eLearning is gaining in importance, and that has sent organizations and individuals scrambling to learn the best methods to attract and retain as many members of a knowledge-hungry society as possible. Among frequently asked questions is this: Is audio narration truly necessary for effective eLearning?
The answer may surprise you.
Making an eLearning video seems to be a fairly standard procedure. A video generally should have both visual and audio elements. Visuals can be as simple as curated stock photos flashed one after another, or as involved as a creatively illustrated narration birthed from the mind of an artist. Text can and is usually included as a visual element as well. Audio-wise, you’d have both narration and music, to lead a learner on a seamless journey of discovery. Put everything together, stir it up and serve, right?
It’s not that simple.
If you’ve ever encountered videos wherein learners have to listen to word-for-word narration of identical text displayed on the screen, you will know that for eLearning, it isn’t really as easy as audio+visual = content. It is extremely monotonous when the narrator reads out every single word on the screen. A learner has to keep pace with the narrator (they may prefer the narrator were faster or slower). They have to simply sit there staring at the screen. To revisit a key point, they have to replay the video and listen to the narration again.
Studies have shown that while narration has its place in eLearning material, it has to be well-considered and well-executed. If not, it may very well be an impediment to learning.
Why eLearning narration may not be a good idea.
There are several reasons why some do not prefer audio narration in learning material, among them being:
It takes control away from the learner
It may be even harder to listen to boring content than it is to read boring content. Narration is frustrating to a learner in that they cannot control how fast or slow to process the information. The passivity also puts a much greater burden on short-term memory as there isn’t a convenient way to review content delivered through narration, other than to replay the audio. Also, note that we’re actually used to learning and comprehending via reading; that’s why reading a content-heavy PDF might be easier than listening to an hour-long video lecture.
Not everyone can listen to eLearning narration
Bear in mind that not all learners’ circumstances are the same. Some may have hearing disabilities. Others may be only able to access eLearning modules from older computers that don’t support audio. Some may be in environments too loud to properly hear the narration. Narration may not be as inclusive as text in this instance.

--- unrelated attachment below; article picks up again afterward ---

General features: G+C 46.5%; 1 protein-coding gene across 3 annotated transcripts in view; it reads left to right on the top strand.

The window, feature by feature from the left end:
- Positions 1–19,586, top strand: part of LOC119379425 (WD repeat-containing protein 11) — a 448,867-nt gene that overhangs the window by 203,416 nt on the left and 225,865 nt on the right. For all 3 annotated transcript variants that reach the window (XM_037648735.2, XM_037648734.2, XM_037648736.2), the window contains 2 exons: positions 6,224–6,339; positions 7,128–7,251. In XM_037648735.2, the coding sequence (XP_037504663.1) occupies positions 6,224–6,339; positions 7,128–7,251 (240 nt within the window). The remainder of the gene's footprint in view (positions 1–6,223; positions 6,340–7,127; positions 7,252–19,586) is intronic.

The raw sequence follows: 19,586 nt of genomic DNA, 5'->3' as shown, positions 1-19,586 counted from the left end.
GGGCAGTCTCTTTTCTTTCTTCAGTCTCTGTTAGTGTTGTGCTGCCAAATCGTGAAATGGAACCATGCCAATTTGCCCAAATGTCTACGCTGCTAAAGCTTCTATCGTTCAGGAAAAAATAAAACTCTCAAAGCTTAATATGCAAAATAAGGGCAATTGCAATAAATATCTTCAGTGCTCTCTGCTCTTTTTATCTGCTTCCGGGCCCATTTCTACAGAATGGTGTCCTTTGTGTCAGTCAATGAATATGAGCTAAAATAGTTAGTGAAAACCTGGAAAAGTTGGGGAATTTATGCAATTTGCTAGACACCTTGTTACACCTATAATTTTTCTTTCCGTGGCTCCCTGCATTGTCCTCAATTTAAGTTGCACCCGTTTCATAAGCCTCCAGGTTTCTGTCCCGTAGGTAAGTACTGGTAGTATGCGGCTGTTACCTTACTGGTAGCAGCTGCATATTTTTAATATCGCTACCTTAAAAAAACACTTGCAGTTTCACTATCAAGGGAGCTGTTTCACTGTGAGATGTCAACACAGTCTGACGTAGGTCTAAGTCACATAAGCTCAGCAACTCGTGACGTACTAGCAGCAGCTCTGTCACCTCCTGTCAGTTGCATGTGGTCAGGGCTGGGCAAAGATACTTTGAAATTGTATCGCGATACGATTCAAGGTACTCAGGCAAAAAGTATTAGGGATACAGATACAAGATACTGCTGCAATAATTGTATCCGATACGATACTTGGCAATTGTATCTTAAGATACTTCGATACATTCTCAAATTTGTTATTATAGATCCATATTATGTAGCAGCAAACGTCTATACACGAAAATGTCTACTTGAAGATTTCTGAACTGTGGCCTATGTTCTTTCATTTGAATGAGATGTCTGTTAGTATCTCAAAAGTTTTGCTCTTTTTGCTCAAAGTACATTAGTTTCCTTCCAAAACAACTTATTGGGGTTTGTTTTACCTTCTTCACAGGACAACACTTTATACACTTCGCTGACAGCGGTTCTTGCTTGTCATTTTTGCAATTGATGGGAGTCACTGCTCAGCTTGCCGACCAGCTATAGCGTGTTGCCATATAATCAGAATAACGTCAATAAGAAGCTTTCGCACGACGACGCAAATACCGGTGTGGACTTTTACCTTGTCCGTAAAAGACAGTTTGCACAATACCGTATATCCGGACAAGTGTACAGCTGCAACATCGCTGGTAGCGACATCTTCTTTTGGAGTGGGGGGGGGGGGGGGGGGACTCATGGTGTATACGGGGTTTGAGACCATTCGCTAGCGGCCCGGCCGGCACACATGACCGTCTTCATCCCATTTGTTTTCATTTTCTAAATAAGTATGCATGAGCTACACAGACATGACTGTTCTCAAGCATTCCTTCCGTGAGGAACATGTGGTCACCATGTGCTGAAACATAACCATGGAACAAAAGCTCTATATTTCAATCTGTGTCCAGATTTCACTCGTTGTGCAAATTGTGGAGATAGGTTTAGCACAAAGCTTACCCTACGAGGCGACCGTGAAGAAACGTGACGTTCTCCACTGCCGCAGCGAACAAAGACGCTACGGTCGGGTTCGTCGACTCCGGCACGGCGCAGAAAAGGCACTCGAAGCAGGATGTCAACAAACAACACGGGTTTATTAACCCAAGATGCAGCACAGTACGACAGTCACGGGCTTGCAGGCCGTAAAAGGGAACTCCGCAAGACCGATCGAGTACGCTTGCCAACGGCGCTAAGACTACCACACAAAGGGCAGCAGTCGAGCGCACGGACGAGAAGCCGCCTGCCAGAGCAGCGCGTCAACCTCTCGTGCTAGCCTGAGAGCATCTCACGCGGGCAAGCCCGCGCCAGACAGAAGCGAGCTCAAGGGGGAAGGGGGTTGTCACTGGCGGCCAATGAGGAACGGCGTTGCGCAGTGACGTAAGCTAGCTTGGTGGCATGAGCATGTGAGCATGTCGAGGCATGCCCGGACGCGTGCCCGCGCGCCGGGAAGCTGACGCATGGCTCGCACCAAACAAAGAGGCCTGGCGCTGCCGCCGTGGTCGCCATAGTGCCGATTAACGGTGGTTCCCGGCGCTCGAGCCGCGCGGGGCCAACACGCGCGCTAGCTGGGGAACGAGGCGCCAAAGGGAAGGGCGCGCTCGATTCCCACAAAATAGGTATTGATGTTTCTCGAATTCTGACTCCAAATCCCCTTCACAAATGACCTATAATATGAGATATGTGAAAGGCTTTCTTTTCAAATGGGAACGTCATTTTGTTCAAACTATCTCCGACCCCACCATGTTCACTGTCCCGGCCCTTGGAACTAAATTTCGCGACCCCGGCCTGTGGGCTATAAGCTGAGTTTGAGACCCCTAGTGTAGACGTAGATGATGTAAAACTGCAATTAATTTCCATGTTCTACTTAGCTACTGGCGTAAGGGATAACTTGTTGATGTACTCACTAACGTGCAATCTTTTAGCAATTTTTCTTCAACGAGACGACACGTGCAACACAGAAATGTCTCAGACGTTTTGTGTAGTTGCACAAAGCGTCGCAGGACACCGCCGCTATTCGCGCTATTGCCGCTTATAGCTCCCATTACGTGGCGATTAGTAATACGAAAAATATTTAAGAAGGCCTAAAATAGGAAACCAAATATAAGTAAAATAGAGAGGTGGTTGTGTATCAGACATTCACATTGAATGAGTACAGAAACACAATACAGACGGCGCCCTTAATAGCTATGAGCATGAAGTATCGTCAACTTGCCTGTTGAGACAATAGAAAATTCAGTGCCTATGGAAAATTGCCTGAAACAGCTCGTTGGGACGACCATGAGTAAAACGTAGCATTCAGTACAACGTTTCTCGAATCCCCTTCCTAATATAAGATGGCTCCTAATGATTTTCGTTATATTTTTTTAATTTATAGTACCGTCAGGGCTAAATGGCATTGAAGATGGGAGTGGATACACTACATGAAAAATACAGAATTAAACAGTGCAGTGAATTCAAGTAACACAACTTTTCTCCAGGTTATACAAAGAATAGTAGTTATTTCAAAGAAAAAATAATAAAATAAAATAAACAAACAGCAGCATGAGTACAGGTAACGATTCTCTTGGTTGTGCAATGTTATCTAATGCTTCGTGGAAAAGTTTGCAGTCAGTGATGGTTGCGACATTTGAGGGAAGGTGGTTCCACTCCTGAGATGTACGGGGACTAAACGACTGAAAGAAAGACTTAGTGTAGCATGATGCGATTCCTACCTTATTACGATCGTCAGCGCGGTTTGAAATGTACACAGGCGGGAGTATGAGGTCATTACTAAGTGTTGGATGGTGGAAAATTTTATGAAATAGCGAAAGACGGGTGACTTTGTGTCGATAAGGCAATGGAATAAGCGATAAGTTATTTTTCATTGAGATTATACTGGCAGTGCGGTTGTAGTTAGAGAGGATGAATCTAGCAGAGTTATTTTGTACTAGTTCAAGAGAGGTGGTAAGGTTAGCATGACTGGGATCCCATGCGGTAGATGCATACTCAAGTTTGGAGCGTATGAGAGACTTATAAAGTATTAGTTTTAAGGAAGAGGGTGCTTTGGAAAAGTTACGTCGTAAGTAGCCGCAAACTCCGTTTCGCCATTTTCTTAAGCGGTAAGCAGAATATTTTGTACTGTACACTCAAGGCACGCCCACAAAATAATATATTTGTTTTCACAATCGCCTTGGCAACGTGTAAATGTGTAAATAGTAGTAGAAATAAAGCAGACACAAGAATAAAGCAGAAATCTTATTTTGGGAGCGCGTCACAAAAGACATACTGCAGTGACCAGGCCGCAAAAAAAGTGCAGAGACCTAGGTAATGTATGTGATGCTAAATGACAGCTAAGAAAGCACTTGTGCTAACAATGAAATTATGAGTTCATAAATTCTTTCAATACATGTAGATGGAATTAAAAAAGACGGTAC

It’s more expensive and time-consuming to produce
Audio definitely adds another layer to your production process. To do it right, you need to allocate sufficient budget, time, and effort. A script will have to be written, which will need to be reviewed with key stakeholders like subject matter experts, upper-level managers, legal teams, and so on. You will need to find a voice actor who suits the role. Which brings us to…
It might be challenging to find a good voice actor
eLearning is a different field from character or commercial work. It might not be easy to find a voice actor who can both sound good and not be irritating to listen to after a while. Remember, they are a disembodied voice. If they are overly emotive or applying extremely affected inflections to the content, it can be a turn-off. Learn how we can help you out with finding the perfect voice actor for your eLearning needs!
Why you should use eLearning narration?
Clark and Mayer are two influential researchers in this field who found that narration works well with on-screen visuals to help learners retain knowledge.
In fact, mixing audio and visual information can increase information recall by 50%.
However, when there is narration, there should not also be the same text displayed on-screen.
This is because learners process information through two separate channels with limited capacity: one for visual information and one for auditory information. Clarke and Mayer found that graphics and a large amount of on-screen text can overload the visual channel of information processing. Therefore, it would indeed be helpful to use audio narration to explain visuals, thereby sharing the load with the audio channel.
According to them, it would be helpful to reduce text on-screen instead of cutting out narration completely. This is especially so in these instances:
Keywords: Technical terms or keywords highlighting steps.
Directions: Onscreen text should be used for information that needs to be referenced over time, such as directions to complete an exercise.
Complex text: Text that has to be memorized word-for-word or mathematical formulas